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5 ways Google Earth can save your bacon

googleearth

Google probably doesn’t need my help selling any of its products. But I usually end up sounding like an intern from the marketing department at least once a week. I love their stuff.

I especially love Google Earth.

And the more I travel around, the more I discover that many social studies teachers are not fully aware of the different ways Google Earth can save their bacon. As in, engaging and useful teaching strategies that are aligned to Common Core Literacy and College, Career, and Civic Life standards.

So today? Five awesome ways to use Google Earth in your classroom:

1. Google Lit Trips
When most people think of Google Earth, they think maps and geography. Great literature rarely comes to mind. But one way that we can become better social studies teachers is to find ways to integrate our content with fiction and non-fiction sources. One of the best ways to do that is by using Google Lit Trips. Google Lit Trips focuses on the idea of creating Google Earth Tours based on historical fiction, novels and non-fiction.

So. You’re looking for ways to meet Common Core Literacy standards? Here ya go. No brainer.

sam-is-dead

The site encourages teachers to create and share their own Google Earth lit tours as well as download the tours of others. There are currently 59 tours that you can download into your Google Earth software. Titles include such books as Night by Elie Wiesel, My Brother Sam is Dead by James Lincoln Collier and Journey to Topaz by Yushiko Uchida.

2. Google Historical Tours and Events
Carol Larow, creator of Google Historical Tours and Events, takes the Google Lit Trip idea and changes it just a bit. The site focuses on historical events and is designed so that students are the ones doing the tour creation. You still get the chance to download Google Earth tours but the goal is tp provide a place for students to upload their own work.

So . . . a great place for you to find teaching tools but also a great place for your students to post their own research and work.

3. Historical imagery
Google Earth offers imagery from the past several years worldwide. In the U.S. and select other locations, we have acquired older imagery, some going as far back as World War II, and many major cities offer a dozen or more views throughout time and during various seasons. Simply click the clock icon and scroll through time — the notches indicate every point in time for which we have a photo within the current view.

historical imagery2

So what might this look like in practice? Use the tool to help kids compare and contrast the same place over time and to practice historical thinking skills. Get a specific example of a lesson here. It can also be used to introduce fiction and non-fiction – use the previous lesson to hook kids into the book Night (which then, of course, plugs right into a Google Lit Trip!)

4. Tour Guide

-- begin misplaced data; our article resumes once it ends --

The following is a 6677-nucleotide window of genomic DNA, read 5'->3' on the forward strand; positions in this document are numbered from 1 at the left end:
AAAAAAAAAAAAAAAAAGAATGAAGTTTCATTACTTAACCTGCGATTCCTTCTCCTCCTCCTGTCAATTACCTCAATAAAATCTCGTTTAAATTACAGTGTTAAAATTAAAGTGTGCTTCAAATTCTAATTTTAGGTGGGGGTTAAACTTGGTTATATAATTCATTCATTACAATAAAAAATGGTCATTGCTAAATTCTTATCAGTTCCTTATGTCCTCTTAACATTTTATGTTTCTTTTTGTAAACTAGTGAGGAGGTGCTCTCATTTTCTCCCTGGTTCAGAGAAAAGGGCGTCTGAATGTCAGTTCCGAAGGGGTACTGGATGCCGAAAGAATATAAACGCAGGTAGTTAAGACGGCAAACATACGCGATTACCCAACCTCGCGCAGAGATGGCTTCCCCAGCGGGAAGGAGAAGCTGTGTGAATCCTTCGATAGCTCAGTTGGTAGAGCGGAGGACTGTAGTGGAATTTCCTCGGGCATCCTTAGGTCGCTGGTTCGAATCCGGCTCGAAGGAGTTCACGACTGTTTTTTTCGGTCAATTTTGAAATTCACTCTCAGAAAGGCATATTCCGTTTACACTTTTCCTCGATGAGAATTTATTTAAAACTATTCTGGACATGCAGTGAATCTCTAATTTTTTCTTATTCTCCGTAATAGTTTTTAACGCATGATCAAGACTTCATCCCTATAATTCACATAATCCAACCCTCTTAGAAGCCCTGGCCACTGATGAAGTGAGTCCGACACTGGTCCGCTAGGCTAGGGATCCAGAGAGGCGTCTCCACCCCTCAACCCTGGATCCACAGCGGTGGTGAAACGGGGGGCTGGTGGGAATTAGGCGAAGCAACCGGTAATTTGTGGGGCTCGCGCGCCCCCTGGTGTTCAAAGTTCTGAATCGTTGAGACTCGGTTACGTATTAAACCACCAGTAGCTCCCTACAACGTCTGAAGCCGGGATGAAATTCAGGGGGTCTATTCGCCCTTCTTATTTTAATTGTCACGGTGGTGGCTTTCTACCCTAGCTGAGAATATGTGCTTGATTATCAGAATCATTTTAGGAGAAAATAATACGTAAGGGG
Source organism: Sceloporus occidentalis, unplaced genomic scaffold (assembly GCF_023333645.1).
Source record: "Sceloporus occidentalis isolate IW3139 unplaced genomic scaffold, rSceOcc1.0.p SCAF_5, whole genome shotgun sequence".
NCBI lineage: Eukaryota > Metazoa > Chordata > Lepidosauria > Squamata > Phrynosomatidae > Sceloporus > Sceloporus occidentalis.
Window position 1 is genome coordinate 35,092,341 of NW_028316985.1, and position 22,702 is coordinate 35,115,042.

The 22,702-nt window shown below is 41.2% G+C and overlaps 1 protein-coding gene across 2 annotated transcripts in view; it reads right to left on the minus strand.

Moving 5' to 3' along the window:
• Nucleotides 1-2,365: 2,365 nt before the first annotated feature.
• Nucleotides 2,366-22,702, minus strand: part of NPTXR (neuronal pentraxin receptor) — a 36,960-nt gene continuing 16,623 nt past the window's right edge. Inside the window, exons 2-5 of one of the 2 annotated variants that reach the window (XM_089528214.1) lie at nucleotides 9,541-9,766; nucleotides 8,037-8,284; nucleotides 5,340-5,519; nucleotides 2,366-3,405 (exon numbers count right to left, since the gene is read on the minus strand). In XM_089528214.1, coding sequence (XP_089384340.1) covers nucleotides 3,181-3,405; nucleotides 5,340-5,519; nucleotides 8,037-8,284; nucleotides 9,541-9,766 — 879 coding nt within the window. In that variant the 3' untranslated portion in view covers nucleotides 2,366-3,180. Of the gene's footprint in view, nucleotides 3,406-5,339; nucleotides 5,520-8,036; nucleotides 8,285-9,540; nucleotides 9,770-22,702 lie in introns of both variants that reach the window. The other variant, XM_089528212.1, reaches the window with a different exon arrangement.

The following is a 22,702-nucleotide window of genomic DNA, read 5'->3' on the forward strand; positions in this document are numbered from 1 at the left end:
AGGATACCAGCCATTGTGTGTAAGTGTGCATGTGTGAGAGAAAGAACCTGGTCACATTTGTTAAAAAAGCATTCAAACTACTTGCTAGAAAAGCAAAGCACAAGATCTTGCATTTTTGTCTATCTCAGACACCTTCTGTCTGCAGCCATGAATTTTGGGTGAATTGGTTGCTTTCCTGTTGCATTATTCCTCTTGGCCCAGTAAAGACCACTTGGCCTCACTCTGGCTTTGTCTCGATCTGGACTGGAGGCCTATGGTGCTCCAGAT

A newer feature of Google Earth, Tour Guide provides guided excursions to and through a wide variety of geographic places, both famous and obscure. There are over 100,000 tours in 200 countries with more than 1,000,000 photos now available – from flying tours of the Roman Coliseum to Dodge City’s Boot Hill.

It will display interesting places, even if you didn’t know to search for them. Thumbnails of available pre-created tours will update automatically with interesting locations near your current view. Click the thumbnail image to start a tour or to fly to a point of interest. Flying tours are marked with a tour time in the lower right hand corner of the tour thumbnail.

tour guide1

Where available, the tours and points of interest include 3D models (be sure to turn the 3D Buildings layer on) for the most realistic experience possible. Information from Wikipedia also provides more information on famous sites, so you can learn more about the places that interest you as your virtually fly over them. The tour guide also includes user-contributed Picasa and Panoramio photos as thumbnails for a preview of the featured location.

tour guide2

Use Tour Guide to lead discussions on cultural geography, to create sweet writing prompts, or to support student research. Tour Guide is on by default. To turn it off, simply toggle it off in View > Tour Guide.

5. Earth Gallery
The Gallery is 1000 pre-built Google Earth Tours available for immediate use. You can access the Gallery by clicking the button right beside the Layers area. A separate browser will slide in, letting you search or browse for specific tours. Clicking one of the tours will automatically install the tour into your Google Earth.

GE gallery

You can find a wide range of historical maps, geographic features, and other social studies related goodies. The Gallery is also accessible online via a traditional browser.

6. Need a few more resources?

Google Earth for Educators
Social Studies Central
Teaching with Google Earth: Awesome Tips and Tutorials
History Tours

8 Comments Post a comment
  1. Glen,

    Great post with great ideas!

    KJL

    October 30, 2013
    • glennw #

      Kraig,

      Glad it’s something you can use! Have a great week!

      glennw

      October 31, 2013
  2. I am a high school science teacher and have been adapting primary source, maritime-themed material for Google Earth touring. Most of the books take place in the 19th and early 20th centuries. It’s a fun way for students to read text and explore history and geography. Feel free to use the material at: http://Sailthebook.net

    February 6, 2014
    • glennw #

      Cool! Thanks for sharing. Site looks pretty good – I’ll be doing some GE training on Monday and will be playing with this that day.

      glennw

      February 6, 2014

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